I’ve been thinking about changed lives a lot lately. It is the vision of our church – Growing Transformed Lives – and it is the passion of my heart. But I have also at times become a little depressed, to be honest. I get depressed because it takes a small amount of self-evaluation to realize that I have a few issues of my own that aren’t fully in submission to Jesus! Which then makes me think more about transformation – how does it happen? Why do some people change but not others? How can I help people make the changes in their life? Is there a secret key to life transformation?

Do you remember the important numbers I started out with? Hey! You cheated! You looked above at the numbers. I told you to remember them – they are important! Here is what they mean: 3 talks per week, 46 weeks per year, 11 years of talks, 138 talks per year, 1,518 talks over the last 11 years. That is how many times I have “preached” since coming to CSCC. If you have listened to me at all over the last 11 years, how many of those talks do you remember?

OK – no email responses – I don’t want to fall into a deep depression!

Actually, the most important question is, “How many Aha! moments from God do you remember?” God is constantly trying to get our attention, He is constantly trying to direct us into paths of peace and blessing – but are we listening? An Aha! moment is a recognition of God’s voice and His leading.

If you do a search in the Bible on the word “remember” you will see it is used 237 times. It is an important word.

There has been research done to see what the difference is between people who know something and people who know something and then live differently because of that knowledge. You know what the key is? People who live transformed lives regularly, intentionally remember their Aha! moments.
So, the next time God speaks into your life, the next time you get a little spiritual nudge, the next time the light bulb goes on in your head take the time to write it down. And then, for the next three weeks, every day, read over that insight and then act accordingly. You will experience transformation.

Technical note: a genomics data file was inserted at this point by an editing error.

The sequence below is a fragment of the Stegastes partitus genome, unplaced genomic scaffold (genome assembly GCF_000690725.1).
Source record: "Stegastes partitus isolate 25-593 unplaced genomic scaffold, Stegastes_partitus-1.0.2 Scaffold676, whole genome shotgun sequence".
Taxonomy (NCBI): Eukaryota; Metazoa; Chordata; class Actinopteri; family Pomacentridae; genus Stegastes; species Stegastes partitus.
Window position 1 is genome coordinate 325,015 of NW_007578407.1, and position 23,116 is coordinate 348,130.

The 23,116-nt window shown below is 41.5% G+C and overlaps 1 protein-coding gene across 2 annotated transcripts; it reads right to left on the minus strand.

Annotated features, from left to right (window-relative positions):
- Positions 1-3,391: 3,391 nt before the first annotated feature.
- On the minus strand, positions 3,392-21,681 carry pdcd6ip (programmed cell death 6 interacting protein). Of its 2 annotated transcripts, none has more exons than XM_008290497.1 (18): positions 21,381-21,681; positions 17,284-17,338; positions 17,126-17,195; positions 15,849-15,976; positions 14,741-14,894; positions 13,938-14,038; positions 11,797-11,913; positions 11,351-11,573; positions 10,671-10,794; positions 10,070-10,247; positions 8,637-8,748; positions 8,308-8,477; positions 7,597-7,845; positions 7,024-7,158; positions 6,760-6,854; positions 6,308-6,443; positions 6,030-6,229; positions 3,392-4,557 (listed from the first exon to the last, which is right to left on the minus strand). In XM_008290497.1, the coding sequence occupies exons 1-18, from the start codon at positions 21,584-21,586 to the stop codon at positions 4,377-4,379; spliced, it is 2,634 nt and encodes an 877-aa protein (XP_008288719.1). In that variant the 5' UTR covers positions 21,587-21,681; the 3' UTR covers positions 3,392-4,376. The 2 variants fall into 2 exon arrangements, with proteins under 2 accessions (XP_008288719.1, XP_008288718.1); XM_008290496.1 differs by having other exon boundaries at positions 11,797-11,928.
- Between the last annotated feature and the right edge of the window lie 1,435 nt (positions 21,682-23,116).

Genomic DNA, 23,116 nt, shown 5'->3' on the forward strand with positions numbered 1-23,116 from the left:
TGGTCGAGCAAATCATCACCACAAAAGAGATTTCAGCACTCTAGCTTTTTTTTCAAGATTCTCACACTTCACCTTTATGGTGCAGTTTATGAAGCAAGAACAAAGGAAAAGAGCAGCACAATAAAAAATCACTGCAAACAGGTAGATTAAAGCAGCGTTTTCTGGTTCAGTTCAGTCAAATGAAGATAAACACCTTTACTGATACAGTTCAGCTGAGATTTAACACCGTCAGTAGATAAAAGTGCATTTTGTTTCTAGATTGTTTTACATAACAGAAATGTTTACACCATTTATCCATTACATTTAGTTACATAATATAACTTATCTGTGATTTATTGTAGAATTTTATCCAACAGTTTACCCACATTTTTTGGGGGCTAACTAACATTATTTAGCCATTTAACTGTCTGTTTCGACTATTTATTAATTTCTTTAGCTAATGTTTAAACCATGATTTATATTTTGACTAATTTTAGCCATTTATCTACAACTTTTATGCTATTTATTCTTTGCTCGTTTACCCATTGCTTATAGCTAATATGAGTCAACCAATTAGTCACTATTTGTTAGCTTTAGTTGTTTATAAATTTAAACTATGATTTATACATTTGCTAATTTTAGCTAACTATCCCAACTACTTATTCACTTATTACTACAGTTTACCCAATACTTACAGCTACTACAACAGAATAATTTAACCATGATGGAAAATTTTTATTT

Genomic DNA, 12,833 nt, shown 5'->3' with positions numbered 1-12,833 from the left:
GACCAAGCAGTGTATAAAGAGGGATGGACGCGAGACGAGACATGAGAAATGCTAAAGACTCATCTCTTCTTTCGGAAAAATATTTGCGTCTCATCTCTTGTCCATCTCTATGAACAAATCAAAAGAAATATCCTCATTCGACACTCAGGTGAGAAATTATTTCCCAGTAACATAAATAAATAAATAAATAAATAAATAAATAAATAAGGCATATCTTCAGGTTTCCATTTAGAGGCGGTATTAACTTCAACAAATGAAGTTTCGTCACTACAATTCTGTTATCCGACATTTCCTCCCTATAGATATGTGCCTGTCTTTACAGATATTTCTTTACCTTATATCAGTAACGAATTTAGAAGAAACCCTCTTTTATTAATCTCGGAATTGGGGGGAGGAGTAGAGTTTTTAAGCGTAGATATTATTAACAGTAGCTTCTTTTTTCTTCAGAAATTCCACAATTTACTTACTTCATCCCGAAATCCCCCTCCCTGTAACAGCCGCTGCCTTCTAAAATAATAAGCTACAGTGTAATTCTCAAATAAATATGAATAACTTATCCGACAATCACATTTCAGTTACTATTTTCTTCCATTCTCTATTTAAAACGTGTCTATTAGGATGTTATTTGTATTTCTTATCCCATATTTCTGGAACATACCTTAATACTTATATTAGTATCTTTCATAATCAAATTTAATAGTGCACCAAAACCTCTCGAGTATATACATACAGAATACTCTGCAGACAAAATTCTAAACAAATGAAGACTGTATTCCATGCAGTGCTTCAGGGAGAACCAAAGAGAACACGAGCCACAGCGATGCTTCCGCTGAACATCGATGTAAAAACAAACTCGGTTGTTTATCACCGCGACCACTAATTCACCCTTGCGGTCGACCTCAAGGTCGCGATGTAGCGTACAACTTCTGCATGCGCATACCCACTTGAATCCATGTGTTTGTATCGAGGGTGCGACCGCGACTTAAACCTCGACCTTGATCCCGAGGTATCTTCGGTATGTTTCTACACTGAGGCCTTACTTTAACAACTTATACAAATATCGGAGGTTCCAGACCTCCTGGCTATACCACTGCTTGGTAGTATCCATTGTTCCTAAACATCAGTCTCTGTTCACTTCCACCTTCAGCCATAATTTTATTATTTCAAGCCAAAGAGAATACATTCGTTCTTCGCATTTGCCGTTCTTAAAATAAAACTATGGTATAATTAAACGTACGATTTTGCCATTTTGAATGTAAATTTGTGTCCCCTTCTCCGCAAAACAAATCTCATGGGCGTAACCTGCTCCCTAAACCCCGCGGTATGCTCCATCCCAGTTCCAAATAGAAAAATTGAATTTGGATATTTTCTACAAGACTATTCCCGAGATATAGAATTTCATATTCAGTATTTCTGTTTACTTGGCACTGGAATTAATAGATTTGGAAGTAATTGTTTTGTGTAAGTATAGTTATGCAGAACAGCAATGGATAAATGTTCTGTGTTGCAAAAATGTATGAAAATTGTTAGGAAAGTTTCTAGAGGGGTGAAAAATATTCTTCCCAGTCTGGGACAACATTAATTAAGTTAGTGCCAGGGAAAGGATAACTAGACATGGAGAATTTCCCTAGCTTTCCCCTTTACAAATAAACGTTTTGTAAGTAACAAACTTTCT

God wants you to embrace His best for your life. It is a daily journey of recognizing His best and choosing to live that way. As you do that you will experience blessings from God and he will use you in incredible ways to be a blessing to others. Remember to join the journey today!

Peace and grace.

"Don’t fool yourself into thinking that you are a listener when you are anything but, letting the Word go in one ear and out the other. Act on what you hear! Those who hear and don’t act are like those who glance in the mirror, walk away, and two minutes later have no idea who they are, what they look like. But whoever catches a glimpse of the revealed counsel of God—the free life!—even out of the corner of his eye, and sticks with it, is no distracted scatterbrain but a man or woman of action. That person will find delight and affirmation in the action. " (James 1:22-25, The Message)

Wednesday, February 11, 2009

Language Lessons

“I should note that you will have to work through a translator…”

THAT set my mind spinning.

The e-mail update from Steve Bryan, my friend from Ethiopia, was letting me know about some pastors’ training events I was going to be speaking at. I will have the privilege of working with the Kale Heywet Church, Ethiopia’s largest denomination, in their “Disciple-Making Pastor” project when our team goes to Ethiopia from March 10-22. This denomination has over 7,000 churches and there is a great need for the growth and development of pastoral leadership. I will be going to two different cities – Mizan Teferi and Jemma (check them out on Google Maps!) – and meet with a group of pastors in each city to talk about leadership and discipleship. That is pretty exciting! And then I read those words…

“I should note that you will have to work through a translator…”

As I have thought about this great adventure to Ethiopia, I have wrestled with what I should focus on in my teaching. I am painfully aware that the difference in cultures between Placerville and Ethiopia are vast. It is making me think about whether the things I do and teach in ministry are simply cultural or whether they transcend culture.